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perhaps, his favorite. The players began a reunion in 1972 when he played in his first bowl game, the Peach, in Atlanta. Bowden never missed one, even this past spring, before he was diagnosed with pancreatic cancer. He told one of his players on that team, Vernon Brinson, who is a Georgia graduate, that he wanted to attend the reunion.
The group, which has dwindled down to less than a dozen, met in Douglas in July. Even though it is only 112 miles from Tallahassee to Douglas, Brinson chartered a plane to pick up the coach and his wife, Ann, and flew them to Douglas for the weekend. He and the Tiger alumni had, as usual, a joyful time. Among the highlights was going to the football field walking around the premises and reminiscing.
“He was his old self,” Brinson said, “smiling, laughing, telling stories and making everybody feel good.” When Bowden was inducted into the College Football Hall of Fame in 2006, Brinson bought a banquet table and hosted several members of the South Georgia contingent to be present for Bowden to receive the high honor. For the genial Seminole coach, that gesture was as significant as the induction ceremony itself.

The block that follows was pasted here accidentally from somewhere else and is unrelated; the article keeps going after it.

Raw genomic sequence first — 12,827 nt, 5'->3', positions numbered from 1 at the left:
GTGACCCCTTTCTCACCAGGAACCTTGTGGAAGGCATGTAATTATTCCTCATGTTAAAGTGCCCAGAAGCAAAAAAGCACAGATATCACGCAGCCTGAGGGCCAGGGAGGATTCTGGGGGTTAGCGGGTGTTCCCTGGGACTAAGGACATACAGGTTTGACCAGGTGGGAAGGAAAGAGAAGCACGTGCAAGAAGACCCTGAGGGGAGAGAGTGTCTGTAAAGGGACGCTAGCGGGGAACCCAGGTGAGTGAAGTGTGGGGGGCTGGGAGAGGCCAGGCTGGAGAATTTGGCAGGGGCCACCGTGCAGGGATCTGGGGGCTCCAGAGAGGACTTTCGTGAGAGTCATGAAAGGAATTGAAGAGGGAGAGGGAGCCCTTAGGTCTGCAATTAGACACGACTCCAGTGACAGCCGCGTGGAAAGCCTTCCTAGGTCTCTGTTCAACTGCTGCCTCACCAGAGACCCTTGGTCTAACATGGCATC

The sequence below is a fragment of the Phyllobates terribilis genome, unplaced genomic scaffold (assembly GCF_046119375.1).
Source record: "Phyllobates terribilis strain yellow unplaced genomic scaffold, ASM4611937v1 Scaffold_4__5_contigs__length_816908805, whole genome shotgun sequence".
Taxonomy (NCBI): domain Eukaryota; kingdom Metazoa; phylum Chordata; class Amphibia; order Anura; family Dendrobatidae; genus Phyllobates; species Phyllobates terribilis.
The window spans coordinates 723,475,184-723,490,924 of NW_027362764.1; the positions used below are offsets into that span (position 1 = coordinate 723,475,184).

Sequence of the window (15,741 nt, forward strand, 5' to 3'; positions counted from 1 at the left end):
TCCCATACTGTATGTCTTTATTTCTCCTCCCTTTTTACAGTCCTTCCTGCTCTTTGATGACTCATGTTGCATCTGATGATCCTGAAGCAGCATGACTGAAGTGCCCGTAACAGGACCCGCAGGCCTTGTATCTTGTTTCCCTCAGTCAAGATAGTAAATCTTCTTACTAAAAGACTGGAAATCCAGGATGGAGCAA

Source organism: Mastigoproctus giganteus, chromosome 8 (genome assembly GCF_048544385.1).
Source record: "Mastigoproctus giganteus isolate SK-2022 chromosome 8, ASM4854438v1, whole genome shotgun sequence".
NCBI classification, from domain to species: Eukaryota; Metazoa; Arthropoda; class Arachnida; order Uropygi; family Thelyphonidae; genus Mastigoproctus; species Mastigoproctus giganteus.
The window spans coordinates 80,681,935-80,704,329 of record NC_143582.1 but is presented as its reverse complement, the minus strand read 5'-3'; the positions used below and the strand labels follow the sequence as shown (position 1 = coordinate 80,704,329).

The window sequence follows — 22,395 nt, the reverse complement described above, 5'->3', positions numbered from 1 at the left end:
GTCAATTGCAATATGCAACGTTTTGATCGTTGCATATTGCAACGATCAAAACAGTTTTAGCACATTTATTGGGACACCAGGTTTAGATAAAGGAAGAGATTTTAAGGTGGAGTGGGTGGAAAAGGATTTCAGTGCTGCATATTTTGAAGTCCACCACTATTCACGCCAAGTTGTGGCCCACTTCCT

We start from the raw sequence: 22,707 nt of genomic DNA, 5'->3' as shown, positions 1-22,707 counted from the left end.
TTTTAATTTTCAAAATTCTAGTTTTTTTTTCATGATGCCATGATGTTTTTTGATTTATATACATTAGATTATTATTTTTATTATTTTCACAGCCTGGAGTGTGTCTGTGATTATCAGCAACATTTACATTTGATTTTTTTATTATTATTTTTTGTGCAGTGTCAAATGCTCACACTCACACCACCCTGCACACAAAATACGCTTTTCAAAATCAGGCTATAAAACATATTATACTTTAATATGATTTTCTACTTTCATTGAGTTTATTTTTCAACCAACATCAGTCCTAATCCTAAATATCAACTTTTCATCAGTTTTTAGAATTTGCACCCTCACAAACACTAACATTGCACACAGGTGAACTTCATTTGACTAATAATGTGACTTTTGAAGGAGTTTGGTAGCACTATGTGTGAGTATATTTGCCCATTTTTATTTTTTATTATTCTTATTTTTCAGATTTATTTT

Of all the coaches, I have become associated with over the years, I don’t think I have ever known one to be more benevolent, less self-centered and having lived a cleaner life than this man.
Slap him in the face, slam the door on his thumb and you would not get a word of profanity. Likely he would winch and say, “Dadgum,” his favorite expression. He is one of the very few coaches who has never tasted alcohol—not even a champagne toast when one of his teams won the national championship.
Bobby Bowden has always preached what he practiced.
(Editor’s Note): Sadly, Bobby Bowden passed away last Sunday, August 8, just days after this article was written.